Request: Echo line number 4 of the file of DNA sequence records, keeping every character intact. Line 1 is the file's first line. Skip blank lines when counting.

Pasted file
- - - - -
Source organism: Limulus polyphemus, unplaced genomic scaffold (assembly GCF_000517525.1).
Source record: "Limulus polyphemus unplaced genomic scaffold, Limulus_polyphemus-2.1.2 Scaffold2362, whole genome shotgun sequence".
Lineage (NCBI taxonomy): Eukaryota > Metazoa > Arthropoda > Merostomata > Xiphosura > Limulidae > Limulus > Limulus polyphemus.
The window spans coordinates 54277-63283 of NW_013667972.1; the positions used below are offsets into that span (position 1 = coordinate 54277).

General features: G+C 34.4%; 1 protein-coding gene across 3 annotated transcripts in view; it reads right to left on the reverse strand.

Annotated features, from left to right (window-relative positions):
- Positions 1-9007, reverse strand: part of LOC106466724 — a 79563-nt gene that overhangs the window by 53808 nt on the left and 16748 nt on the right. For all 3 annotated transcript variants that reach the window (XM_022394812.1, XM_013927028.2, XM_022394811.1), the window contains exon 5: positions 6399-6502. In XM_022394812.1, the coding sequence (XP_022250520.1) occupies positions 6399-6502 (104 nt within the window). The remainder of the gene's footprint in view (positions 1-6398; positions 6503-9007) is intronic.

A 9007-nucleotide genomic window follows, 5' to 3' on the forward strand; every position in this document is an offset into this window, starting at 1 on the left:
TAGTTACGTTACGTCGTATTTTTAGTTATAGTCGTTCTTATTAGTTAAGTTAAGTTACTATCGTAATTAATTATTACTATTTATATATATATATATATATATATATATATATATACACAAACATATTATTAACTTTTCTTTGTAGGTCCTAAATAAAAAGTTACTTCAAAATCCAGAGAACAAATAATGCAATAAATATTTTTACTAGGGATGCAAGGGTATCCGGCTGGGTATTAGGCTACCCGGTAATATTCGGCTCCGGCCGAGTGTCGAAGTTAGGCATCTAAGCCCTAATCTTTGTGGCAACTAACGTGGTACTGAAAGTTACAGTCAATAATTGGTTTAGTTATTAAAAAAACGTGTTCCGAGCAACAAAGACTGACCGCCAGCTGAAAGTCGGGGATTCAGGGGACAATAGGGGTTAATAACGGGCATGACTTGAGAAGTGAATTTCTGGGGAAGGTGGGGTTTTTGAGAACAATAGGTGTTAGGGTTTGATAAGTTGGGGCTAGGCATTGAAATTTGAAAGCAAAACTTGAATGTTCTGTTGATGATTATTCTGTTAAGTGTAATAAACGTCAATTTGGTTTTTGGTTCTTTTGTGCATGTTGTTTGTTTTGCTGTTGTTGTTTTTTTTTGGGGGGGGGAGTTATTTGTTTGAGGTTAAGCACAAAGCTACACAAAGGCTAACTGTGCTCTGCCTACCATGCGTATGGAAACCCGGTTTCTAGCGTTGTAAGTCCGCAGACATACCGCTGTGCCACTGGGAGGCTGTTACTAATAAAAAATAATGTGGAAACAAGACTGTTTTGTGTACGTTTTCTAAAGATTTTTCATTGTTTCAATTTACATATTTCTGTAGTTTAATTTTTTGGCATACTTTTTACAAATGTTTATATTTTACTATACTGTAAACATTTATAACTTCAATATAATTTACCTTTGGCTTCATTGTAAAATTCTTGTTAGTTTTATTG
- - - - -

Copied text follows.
The window spans coordinates 54277-63283 of NW_013667972.1; the positions used below are offsets into that span (position 1 = coordinate 54277).